Every small business owner knows about taking out insurance to protect their business. But far too few are taking steps to protect themselves against the one threat that could stop their business dead in its tracks – cybercrime.
There has been a well-documented rise in cyber-attacks recently such as the Wannacry ransomware demands. Data breaches involving companies like Equifax, Uber and Yahoo have also made headlines worldwide.
But it’s not just large corporations that can be affected. Small businesses can easily become the target of online criminal gangs. Cybercrime is now a huge underground business that is predicted to grow over the next few years to cost the world six trillion dollars annually by the year 2021, according to the 2017 Cybercrime Report.
It’s important to realise that the image of the hacker as a lone schoolkid operating out of his bedroom is no longer true. These crimes are perpetrated by highly sophisticated criminal gangs from around the world, that have access to the latest technology. Their aims are clear – to steal your money, or hijack your technology to illegally make money.
In this article we are going to examine what steps you can take to protect your business against some of the major threats.
1) Strong passwords
Do you have a password policy in your business? You should have one, as this is the first line of defence against hackers. It’s particularly important on websites and applications that contain financial or personal data.
Hackers now have sophisticated ‘cracking’ technology that is able to very quickly try to guess passwords. Commonly used passwords that should be avoided like the plague include:
Use any of these and a hacker will be able to access your files in a nanosecond. Even swapping out letters for numbers such as the number ‘1’ for the letter ‘i’ is very easy for criminals to get around.
The most secure type of password is created using a password generator as these are truly random and very difficult to crack. An example would be “VqT4cuOqW*aj”.
The problem of course is that these passwords are very difficult for users to remember. This is where password managers come into their own.
These pieces of software remember all of your different passwords for you, regardless of how long or difficult they are. All you have to do is remember the password to the password manager itself. Leaders in this field include Lastpass and Dashlane.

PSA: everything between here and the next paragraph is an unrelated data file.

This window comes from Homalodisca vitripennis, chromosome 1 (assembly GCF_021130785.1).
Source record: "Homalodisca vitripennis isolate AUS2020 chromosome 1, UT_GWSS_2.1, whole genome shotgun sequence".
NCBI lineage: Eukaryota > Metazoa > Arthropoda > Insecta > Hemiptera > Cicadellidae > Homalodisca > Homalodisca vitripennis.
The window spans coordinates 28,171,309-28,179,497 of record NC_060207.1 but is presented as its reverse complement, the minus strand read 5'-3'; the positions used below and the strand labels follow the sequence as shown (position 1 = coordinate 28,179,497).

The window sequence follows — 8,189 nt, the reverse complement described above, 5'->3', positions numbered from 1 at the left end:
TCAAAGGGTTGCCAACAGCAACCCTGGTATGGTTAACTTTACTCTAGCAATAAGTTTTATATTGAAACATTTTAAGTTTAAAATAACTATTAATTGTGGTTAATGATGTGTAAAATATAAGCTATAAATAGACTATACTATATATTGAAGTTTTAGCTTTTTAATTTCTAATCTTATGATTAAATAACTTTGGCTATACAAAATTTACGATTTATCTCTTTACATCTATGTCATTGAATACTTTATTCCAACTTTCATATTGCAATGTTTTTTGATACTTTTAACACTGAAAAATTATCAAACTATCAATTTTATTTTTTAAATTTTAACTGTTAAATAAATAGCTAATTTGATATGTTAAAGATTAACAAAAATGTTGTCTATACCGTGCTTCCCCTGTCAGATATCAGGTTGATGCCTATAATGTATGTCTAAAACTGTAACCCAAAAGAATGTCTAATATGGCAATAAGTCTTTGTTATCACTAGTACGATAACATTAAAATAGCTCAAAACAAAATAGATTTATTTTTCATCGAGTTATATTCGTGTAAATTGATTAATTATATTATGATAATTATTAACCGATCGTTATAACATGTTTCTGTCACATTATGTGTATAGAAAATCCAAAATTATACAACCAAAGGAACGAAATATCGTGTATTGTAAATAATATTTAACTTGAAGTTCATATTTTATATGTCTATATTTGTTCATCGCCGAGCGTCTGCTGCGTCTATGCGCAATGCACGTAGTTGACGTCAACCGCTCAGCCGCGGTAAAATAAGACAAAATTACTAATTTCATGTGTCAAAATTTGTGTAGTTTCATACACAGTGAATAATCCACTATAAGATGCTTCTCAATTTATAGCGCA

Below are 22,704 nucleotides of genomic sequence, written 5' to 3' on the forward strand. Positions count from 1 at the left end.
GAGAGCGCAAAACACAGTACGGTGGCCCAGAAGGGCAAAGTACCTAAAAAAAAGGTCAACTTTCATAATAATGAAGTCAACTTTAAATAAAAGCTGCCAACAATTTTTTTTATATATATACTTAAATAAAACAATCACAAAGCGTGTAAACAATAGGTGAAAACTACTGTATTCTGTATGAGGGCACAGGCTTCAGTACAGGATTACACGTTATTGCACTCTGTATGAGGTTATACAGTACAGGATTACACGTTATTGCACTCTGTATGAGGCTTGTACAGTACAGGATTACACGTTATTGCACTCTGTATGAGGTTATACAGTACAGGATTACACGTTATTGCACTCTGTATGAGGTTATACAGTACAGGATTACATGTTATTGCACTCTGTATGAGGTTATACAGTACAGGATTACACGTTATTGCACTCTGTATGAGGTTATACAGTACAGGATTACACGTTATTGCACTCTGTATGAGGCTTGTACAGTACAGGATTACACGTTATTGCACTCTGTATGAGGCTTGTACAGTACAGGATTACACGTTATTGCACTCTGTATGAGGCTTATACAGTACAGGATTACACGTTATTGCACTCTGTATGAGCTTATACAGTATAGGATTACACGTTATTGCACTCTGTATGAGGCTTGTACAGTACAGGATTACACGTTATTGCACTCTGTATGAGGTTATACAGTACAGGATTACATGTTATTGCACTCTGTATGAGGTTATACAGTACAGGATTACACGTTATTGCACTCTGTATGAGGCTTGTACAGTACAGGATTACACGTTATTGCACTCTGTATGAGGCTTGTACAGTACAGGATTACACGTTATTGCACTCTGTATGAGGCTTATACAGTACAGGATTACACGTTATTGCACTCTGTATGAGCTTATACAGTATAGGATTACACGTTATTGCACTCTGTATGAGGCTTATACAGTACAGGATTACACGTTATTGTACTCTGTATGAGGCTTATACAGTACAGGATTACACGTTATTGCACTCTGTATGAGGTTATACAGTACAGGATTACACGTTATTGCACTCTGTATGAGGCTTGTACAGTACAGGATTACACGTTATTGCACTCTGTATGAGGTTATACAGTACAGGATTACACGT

A further advantage of using a password manager is you can have different passwords for all your different online services and accounts. If hackers manage to get into one account, they can’t use the same access credentials to get into the others. This is particular important considering the recent large scale data breaches that have occurred.
2) Viruses and malware protection
Malware is any form of program or web content that is specifically designed to cause harm to a user’s computer system. An example would be ransomware which locks a user’s computer until a ‘ransom’ is paid to the hackers.
Malware and viruses can get onto your machine in various ways, such as browsing a compromised website, downloading an app, loading a file from a USB stick or clicking on a link in an email.
Installing good quality antivirus software is the main defence against viruses on the Internet. Ensure that all updates are installed as new viruses are being found every day. It’s best if your software is able to do this ‘in the background’ without any intervention form the user.
Staff should be made aware of the danger of downloading apps. Only download apps for mobile devices from a recognised store such as the Apple app store or Google Play.
3) Use a Firewall
You should use a firewall to protect your Internet connected network. This is essentially a protective ‘buffer-zone’ between your company’s computers and the Internet.
If you have a personal computer or laptop, it may well be possible to use a personal firewall that comes with your operating system or is bundled with your antivirus software. For a larger computer network, you may need a more specialised system that you should discuss with your IT network services provider.
4) Keep your computer and devices up to date
Keeping up with cyber criminals is like an arms race. When a new hack is discovered it’s fixed with a patch by software designers. The criminals then look for a new vulnerability that they can exploit and race goes on.
It is essential that you install any updates that become available for your operating system or other software devices. These are often security updates that are designed to protect you from malicious attacks.